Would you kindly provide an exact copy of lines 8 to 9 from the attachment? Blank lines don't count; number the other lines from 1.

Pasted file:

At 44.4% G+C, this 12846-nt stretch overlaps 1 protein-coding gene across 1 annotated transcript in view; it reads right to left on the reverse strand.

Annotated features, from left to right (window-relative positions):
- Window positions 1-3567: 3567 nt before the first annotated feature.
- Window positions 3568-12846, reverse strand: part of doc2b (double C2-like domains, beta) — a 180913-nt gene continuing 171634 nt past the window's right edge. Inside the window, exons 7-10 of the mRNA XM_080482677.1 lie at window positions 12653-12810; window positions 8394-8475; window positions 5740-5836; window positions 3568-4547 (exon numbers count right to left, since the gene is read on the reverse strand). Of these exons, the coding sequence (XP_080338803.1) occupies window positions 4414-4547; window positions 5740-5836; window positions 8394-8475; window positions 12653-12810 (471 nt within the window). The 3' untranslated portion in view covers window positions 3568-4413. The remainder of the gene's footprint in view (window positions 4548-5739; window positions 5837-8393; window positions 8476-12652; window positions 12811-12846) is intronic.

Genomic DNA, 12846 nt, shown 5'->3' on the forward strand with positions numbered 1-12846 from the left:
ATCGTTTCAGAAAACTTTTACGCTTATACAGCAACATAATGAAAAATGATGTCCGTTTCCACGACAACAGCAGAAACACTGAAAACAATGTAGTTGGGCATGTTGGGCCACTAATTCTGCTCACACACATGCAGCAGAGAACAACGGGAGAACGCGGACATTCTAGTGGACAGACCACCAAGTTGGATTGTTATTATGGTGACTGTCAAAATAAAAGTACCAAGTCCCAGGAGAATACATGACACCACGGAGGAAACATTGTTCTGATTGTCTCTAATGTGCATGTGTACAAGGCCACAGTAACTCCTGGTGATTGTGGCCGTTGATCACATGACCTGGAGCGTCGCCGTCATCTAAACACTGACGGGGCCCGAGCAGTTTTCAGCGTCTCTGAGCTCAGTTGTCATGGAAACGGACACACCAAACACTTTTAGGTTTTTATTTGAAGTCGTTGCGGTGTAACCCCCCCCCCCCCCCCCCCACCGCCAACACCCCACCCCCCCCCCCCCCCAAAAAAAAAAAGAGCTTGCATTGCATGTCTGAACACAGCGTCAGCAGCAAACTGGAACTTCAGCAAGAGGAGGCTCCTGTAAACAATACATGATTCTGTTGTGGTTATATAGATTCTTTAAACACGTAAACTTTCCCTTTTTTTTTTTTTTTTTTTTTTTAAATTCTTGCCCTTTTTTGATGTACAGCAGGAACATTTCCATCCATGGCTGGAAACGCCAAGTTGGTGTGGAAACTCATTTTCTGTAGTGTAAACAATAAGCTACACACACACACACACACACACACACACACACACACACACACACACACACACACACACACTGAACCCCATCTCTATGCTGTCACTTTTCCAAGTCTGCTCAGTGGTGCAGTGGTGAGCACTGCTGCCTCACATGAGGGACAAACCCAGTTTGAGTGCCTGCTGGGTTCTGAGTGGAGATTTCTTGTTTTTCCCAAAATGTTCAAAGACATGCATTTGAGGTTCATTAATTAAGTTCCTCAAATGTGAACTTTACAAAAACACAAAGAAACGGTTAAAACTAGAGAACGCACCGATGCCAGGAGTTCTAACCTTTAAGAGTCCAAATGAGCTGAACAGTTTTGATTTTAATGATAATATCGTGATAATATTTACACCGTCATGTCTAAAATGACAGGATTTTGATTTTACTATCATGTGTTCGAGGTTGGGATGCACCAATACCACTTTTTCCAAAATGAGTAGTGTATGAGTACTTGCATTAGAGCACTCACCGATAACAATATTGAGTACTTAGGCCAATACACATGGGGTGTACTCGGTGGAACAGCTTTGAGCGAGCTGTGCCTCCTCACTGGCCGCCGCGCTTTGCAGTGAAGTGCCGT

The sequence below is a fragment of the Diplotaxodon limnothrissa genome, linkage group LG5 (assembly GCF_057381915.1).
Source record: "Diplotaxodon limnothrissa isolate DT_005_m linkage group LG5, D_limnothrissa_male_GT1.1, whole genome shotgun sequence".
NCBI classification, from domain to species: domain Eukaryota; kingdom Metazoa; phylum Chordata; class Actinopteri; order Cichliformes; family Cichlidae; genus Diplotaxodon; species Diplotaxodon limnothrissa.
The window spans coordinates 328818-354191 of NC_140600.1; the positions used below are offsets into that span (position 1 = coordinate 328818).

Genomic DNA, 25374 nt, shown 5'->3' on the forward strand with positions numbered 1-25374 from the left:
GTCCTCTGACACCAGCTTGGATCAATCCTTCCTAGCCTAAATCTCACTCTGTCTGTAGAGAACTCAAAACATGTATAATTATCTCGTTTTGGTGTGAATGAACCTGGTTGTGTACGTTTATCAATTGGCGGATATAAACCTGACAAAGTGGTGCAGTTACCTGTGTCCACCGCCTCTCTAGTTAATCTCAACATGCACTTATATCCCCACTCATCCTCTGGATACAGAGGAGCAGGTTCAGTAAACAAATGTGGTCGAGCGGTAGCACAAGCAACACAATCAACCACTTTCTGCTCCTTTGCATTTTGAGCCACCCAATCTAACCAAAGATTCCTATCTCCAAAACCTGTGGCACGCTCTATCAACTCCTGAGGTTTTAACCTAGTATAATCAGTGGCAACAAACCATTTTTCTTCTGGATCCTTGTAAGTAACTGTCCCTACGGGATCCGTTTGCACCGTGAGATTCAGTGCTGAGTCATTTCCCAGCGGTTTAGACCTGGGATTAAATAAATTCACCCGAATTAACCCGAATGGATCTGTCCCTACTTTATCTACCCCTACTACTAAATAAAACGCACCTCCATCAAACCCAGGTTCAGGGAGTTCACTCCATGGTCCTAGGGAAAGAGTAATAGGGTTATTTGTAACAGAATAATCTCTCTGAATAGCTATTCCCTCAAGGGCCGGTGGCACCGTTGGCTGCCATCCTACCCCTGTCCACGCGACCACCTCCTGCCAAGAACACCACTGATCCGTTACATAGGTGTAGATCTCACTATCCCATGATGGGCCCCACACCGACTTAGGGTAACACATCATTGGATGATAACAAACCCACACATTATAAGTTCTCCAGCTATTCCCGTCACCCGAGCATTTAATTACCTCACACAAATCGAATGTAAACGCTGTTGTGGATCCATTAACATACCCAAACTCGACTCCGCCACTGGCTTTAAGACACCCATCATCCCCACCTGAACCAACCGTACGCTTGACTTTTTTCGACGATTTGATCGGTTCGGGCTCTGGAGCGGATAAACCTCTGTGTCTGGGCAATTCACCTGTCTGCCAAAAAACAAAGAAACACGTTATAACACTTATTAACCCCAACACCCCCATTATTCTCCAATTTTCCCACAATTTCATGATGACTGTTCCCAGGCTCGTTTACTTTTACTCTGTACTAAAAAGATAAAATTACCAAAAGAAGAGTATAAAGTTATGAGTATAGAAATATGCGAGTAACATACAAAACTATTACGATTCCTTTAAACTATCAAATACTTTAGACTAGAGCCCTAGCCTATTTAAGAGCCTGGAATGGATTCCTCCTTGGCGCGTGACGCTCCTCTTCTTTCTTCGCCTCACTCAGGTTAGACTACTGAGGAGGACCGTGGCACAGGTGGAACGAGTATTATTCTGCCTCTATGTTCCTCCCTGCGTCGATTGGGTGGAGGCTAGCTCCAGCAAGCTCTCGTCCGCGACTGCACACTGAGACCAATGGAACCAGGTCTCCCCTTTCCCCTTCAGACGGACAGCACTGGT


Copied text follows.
Source record: "Diplotaxodon limnothrissa isolate DT_005_m linkage group LG5, D_limnothrissa_male_GT1.1, whole genome shotgun sequence".
NCBI classification, from domain to species: domain Eukaryota; kingdom Metazoa; phylum Chordata; class Actinopteri; order Cichliformes; family Cichlidae; genus Diplotaxodon; species Diplotaxodon limnothrissa.